Ars’ Hannibal takes a look at the announcements concerning quad-core processors from Intel and AMD. “The past few days have seen a burst of quad-core-related news items from both AMD and Intel. In this post, I’ll take a look at announcements from both companies and try to put them in the larger context of the Intel-AMD rivalry.” He concludes by saying: “This is a tough one to call, but don’t expect a blow-out on either end. Also, the performance of the K8L core is the big wildcard, since it could go either way.”
Quad-Core Race Heats up
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2006-08-18 4:21 pmpcbsdusr
Most Software makers didn’t have a reason to make their software optimized for more than one core upto now and you don’t need to buy the latest and greatest to have a great pc from now on*. I am glad this race is heating up.
*Update (Unless you plan on using Microsoft’s systems and software i mean)
Edited 2006-08-18 16:22
2006-08-18 9:28 pmBluenoseJake
Windows does SMP quite fine, whatever it’s faults (and it has many) SMP is not one of them
2006-08-18 5:27 pmrajj
There are more ways to achieve parallelism besides multithreading. Just having different processes running on seperate processors is benefit enough. It really depends on your workload.
Parallel make can always use more processors :-D.
2006-08-18 5:31 pmbutters
It won’t end. They’ll keep piling on the cores, making the core wider and wider, and adding specialized execution units for everything from graphics to TCP.
The n-core race, like the GHz race before it, is just a glamorous way to package the transition from clock frequency to bandwidth as the key to increasing throughput. Likewise, the core competencies for processor design are shifting from process technology to bus technology.
This couldn’t be better news for AMD. Intel better have some awesome bus technology in the pipeline (no pun intended) if they want to get mileage out of the n-core race. As it stands, AMD’s dominance in bus technology trumps Intel’s one-year lead in process technology, especially in the server and high-end client spaces. In the previous design cycle, AMD bet on HyperTransport and Intel bet on NetBurst. Only one of those bets paid off in the long run.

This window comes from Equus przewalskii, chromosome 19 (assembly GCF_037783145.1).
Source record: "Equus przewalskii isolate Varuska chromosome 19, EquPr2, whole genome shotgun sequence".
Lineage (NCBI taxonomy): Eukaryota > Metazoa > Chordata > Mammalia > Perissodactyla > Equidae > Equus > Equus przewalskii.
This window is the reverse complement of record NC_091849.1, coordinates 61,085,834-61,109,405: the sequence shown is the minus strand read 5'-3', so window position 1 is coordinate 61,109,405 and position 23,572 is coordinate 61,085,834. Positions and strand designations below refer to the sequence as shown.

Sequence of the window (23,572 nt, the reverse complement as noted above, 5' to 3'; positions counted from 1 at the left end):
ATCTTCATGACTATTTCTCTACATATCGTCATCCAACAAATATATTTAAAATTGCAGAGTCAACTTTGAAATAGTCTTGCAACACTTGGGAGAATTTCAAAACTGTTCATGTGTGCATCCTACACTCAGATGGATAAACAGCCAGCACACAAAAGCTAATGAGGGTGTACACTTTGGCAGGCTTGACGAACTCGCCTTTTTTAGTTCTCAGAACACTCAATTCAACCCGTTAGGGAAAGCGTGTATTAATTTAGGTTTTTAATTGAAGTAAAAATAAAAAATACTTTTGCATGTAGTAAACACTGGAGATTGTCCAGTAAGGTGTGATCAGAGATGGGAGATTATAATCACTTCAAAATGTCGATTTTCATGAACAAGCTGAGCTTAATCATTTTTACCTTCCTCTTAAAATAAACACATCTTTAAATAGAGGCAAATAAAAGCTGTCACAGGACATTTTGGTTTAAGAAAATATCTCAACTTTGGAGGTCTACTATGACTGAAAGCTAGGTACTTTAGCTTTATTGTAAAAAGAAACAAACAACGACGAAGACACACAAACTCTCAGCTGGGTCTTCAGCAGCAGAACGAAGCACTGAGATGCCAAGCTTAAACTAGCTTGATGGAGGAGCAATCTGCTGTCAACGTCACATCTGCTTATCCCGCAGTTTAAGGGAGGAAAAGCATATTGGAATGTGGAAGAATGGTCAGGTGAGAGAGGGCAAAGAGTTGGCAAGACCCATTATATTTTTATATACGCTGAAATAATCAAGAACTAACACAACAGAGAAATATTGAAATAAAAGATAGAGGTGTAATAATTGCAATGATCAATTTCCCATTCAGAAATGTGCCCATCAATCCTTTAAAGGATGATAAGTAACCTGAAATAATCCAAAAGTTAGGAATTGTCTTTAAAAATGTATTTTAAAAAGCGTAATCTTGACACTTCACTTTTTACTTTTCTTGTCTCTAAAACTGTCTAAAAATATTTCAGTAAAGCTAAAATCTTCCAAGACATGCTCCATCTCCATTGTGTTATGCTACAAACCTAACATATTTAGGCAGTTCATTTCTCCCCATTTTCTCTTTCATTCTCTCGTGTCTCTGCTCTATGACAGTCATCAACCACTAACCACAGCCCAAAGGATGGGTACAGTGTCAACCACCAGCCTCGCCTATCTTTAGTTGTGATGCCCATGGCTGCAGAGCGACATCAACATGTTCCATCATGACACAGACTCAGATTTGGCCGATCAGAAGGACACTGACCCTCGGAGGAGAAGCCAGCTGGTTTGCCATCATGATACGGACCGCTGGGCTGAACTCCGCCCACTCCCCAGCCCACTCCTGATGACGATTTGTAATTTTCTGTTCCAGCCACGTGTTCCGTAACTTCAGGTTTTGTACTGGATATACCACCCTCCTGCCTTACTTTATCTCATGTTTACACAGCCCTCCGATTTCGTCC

On the software side, server applications have been supporting various threading models for years, and most of the notable UNIX-like operating systems are scaling quite nicely in this area. There is still room for improvement, especially in virtual memory management, but for the most part, this work can happen independently of the application developers.
On the client side, we won’t be seeing the same kind of single-threaded performance scaling we’re used to, and that’s not really a huge problem. The only code that’s hard to parallelize is control code, which is usually more I/O-bound than anything. That’s why we’re seeing huge caches in recent processors: to help hide the I/O latency of single-threaded control code. Intel definitely has the advantage in this area, so I would expect them to be significantly stronger than AMD in the midrange client space.
Three or four years ago I was bullish on Transmeta’s prospects in the low-to-midrange mobile market. I really didn’t think that Intel and AMD’s architectures were suitable for that kind of application. It turns out that Transmeta was trying to market to a gap in demand. People either want palmtop-type gadgets or full-blown notebooks with rich-client functionality. There’s no market in between. Now that Transmeta is out of the processor business, Intel and AMD can play the performance-per-watt card with impunity.
2006-08-18 11:44 pmbutters
If you’re interested in processor architecture at all, then you’d probably want to read this excellent article from AnandTech:
The executive summary is that the Core represents the logical progression of the P6 architecture toward a wider, fatter, and more out-of-order design, resulting in significantly higher instruction-level parallelism and single-threaded performance. In other words, what would have come after the Pentium III if the company wasn’t run by the process engineers at the time.
The most impressive feature of the Core architecture is the ability to reorder loads ahead of stores very early in the pipeline, before the addresses of previous stores are calculated. The premise is similar to branch prediction, where you gain a tremendous increase in efficiency >99% of the time and pay a relatively small penalty once in a while. This helps keep the load unit busy and minimizes the effects of a cache miss.